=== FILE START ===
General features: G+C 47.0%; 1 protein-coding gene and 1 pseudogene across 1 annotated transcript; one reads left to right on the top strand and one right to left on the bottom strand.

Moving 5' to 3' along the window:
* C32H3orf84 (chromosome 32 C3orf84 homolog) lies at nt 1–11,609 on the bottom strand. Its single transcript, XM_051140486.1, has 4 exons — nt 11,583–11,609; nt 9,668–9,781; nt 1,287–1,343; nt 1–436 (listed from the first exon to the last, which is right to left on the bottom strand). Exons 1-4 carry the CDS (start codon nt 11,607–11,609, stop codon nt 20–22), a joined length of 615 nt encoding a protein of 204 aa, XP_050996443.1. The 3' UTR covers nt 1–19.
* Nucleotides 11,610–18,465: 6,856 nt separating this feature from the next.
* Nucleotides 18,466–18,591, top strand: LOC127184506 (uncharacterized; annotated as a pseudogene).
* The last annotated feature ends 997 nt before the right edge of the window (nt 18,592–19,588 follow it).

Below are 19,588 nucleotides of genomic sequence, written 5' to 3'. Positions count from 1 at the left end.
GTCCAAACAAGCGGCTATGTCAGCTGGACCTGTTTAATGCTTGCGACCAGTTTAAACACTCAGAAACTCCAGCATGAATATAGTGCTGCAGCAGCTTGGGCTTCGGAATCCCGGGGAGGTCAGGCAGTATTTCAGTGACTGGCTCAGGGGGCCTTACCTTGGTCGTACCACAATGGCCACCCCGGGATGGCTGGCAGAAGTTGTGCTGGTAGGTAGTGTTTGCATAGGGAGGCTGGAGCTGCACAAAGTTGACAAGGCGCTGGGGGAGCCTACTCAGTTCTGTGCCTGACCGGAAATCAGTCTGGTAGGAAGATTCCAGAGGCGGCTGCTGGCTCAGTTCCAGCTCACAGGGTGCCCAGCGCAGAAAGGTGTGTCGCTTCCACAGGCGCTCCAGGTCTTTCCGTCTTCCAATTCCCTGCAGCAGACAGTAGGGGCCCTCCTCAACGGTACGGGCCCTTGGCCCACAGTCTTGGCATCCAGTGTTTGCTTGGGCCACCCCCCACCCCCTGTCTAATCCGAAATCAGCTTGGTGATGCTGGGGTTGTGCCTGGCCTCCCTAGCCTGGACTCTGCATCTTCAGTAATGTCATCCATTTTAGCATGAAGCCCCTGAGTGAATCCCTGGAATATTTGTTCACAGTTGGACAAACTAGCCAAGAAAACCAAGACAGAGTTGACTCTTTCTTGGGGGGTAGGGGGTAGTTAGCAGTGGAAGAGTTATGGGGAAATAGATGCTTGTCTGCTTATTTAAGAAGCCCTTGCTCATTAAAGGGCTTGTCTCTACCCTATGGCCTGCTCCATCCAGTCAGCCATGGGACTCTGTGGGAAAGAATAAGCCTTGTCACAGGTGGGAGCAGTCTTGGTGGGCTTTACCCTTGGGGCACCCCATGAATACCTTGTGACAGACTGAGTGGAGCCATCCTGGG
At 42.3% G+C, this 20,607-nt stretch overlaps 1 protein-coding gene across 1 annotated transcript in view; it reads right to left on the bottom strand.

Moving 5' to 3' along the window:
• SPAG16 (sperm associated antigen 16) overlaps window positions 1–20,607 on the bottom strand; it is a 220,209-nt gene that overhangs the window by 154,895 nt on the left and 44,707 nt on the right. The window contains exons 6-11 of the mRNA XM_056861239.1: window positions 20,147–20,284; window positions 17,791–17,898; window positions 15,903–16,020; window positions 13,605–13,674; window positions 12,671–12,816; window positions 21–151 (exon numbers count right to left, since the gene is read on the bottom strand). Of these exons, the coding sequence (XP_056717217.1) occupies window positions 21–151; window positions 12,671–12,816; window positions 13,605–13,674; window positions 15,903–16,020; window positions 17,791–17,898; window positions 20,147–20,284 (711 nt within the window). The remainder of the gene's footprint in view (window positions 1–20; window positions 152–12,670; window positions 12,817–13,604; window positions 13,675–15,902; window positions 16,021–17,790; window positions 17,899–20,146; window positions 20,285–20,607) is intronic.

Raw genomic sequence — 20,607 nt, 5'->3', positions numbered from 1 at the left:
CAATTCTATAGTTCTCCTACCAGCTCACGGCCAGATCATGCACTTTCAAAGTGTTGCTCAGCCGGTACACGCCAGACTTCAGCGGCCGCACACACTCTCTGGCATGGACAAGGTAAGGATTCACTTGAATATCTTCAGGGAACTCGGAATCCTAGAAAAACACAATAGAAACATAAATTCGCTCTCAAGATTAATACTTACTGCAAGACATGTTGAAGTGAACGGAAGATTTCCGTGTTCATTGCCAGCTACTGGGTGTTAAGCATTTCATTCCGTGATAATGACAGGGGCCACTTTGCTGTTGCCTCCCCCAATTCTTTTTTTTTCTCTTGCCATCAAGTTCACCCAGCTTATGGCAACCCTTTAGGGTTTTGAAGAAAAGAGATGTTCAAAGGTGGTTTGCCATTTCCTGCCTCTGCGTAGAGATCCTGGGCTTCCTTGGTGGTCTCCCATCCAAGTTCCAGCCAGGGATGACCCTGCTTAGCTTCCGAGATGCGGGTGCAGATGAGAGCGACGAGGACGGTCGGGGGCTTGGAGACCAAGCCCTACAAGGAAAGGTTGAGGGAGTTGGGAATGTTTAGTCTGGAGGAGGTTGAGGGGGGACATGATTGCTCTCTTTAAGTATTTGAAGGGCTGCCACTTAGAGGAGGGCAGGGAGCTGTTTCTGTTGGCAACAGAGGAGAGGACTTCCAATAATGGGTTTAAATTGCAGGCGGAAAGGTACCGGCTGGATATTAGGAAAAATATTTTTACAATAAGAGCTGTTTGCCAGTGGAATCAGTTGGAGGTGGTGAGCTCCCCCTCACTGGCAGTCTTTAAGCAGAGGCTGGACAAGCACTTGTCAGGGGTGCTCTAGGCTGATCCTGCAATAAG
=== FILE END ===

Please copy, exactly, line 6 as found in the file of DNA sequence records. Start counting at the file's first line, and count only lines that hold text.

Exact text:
* The last annotated feature ends 997 nt before the right edge of the window (nt 18,592–19,588 follow it).